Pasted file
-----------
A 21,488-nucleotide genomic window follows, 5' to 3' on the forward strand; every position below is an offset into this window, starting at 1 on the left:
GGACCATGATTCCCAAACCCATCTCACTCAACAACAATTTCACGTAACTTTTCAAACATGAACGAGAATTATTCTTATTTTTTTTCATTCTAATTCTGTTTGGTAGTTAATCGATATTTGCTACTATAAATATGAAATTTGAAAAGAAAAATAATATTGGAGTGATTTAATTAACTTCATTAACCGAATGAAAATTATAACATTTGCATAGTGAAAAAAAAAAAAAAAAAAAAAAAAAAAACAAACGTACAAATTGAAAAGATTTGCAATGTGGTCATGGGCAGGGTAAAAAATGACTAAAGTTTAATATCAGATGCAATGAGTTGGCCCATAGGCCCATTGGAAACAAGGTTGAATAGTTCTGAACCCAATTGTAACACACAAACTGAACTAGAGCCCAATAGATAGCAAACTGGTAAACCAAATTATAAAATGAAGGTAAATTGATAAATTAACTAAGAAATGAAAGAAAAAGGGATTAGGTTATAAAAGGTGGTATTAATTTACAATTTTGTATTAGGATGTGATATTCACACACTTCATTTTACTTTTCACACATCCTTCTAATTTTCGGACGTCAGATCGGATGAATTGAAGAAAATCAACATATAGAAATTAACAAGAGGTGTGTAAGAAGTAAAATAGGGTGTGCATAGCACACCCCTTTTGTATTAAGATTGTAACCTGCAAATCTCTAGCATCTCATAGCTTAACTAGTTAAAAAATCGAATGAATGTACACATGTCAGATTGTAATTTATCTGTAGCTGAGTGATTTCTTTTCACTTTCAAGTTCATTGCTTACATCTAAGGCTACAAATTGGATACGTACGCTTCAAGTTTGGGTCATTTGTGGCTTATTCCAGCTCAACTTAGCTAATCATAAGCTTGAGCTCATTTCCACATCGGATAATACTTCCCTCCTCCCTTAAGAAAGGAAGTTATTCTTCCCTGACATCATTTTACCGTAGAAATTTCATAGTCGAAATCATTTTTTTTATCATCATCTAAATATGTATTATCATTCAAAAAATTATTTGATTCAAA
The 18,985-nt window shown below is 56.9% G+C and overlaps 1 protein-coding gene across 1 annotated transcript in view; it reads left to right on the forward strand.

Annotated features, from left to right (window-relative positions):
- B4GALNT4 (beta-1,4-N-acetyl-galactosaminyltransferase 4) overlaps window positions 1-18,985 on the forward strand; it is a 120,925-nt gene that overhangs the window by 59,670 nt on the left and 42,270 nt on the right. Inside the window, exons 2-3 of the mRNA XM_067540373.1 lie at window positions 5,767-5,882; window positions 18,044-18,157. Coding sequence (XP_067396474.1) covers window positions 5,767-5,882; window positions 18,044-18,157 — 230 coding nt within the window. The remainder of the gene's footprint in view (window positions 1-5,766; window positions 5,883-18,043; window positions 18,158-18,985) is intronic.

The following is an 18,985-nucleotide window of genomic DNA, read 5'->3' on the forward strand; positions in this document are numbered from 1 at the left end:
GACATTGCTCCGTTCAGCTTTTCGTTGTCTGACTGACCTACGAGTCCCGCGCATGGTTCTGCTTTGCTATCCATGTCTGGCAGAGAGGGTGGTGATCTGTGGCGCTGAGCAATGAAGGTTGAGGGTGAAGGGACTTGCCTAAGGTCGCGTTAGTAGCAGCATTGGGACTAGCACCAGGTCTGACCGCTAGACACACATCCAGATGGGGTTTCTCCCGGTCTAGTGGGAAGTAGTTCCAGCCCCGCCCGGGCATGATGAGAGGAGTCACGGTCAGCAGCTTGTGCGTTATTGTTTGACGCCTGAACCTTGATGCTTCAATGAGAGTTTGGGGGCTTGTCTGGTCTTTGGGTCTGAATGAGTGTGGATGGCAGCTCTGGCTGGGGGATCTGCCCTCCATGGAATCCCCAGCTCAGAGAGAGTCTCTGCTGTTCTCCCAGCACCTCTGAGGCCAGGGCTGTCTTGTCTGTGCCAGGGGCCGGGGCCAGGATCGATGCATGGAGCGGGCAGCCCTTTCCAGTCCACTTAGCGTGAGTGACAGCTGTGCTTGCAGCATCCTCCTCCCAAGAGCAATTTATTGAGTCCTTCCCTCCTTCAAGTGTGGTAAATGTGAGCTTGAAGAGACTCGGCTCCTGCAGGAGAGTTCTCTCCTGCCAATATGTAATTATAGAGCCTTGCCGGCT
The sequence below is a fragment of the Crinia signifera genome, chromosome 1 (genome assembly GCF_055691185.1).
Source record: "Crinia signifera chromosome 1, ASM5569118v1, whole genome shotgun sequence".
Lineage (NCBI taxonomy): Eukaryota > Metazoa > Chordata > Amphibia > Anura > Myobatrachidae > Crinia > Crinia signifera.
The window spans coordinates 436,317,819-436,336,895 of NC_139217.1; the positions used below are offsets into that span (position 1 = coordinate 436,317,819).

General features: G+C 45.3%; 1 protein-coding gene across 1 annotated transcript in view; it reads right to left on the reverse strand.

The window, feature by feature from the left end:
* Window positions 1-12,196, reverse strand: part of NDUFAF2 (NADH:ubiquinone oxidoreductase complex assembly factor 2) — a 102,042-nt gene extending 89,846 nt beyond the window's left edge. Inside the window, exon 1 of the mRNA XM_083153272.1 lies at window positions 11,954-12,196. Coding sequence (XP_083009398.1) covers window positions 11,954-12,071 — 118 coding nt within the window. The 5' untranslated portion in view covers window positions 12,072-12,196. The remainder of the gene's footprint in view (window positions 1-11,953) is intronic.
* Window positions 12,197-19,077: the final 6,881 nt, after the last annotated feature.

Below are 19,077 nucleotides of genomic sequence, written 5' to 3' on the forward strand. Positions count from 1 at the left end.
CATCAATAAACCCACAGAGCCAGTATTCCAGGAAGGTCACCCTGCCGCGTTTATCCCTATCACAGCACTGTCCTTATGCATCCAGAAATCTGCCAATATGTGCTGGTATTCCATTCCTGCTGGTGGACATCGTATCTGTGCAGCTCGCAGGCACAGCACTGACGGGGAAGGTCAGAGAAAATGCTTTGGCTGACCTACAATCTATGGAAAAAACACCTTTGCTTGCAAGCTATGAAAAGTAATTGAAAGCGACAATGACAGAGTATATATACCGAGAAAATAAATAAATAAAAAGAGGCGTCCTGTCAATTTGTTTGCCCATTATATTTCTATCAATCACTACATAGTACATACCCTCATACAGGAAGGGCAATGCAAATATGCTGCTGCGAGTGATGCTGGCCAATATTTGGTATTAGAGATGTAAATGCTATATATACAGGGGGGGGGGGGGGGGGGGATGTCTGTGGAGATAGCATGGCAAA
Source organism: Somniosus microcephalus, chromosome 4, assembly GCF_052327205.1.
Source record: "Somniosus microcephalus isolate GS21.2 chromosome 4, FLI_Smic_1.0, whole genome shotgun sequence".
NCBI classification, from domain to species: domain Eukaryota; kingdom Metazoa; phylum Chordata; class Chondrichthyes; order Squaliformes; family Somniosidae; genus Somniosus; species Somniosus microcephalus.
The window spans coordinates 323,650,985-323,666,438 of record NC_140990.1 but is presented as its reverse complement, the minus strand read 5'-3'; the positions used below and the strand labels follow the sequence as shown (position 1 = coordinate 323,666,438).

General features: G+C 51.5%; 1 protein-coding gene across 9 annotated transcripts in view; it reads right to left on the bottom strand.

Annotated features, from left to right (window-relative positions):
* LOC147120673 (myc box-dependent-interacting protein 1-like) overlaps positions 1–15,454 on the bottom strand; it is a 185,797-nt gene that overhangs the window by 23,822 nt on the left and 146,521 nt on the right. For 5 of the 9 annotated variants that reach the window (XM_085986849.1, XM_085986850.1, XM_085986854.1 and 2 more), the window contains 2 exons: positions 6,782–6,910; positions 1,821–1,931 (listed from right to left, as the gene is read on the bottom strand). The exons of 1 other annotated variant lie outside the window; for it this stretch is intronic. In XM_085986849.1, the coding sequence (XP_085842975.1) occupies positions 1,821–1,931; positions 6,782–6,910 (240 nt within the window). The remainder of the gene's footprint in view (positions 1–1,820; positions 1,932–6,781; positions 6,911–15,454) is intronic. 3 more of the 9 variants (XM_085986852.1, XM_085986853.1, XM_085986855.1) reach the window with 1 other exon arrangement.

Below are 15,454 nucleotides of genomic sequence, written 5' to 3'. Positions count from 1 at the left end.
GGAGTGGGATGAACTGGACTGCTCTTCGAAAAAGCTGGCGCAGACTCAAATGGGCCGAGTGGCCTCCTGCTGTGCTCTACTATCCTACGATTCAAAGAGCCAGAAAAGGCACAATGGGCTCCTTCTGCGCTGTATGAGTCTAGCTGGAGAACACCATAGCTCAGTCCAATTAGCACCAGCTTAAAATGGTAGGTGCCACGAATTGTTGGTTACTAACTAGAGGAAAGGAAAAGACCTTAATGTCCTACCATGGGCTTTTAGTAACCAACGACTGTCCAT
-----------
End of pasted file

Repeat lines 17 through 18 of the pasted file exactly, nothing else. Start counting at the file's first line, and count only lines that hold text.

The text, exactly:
CATCAATAAACCCACAGAGCCAGTATTCCAGGAAGGTCACCCTGCCGCGTTTATCCCTATCACAGCACTGTCCTTATGCATCCAGAAATCTGCCAATATGTGCTGGTATTCCATTCCTGCTGGTGGACATCGTATCTGTGCAGCTCGCAGGCACAGCACTGACGGGGAAGGTCAGAGAAAATGCTTTGGCTGACCTACAATCTATGGAAAAAACACCTTTGCTTGCAAGCTATGAAAAGTAATTGAAAGCGACAATGACAGAGTATATATACCGAGAAAATAAATAAATAAAAAGAGGCGTCCTGTCAATTTGTTTGCCCATTATATTTCTATCAATCACTACATAGTACATACCCTCATACAGGAAGGGCAATGCAAATATGCTGCTGCGAGTGATGCTGGCCAATATTTGGTATTAGAGATGTAAATGCTATATATACAGGGGGGGGGGGGGGGGGGGATGTCTGTGGAGATAGCATGGCAAA
Source organism: Somniosus microcephalus, chromosome 4, assembly GCF_052327205.1.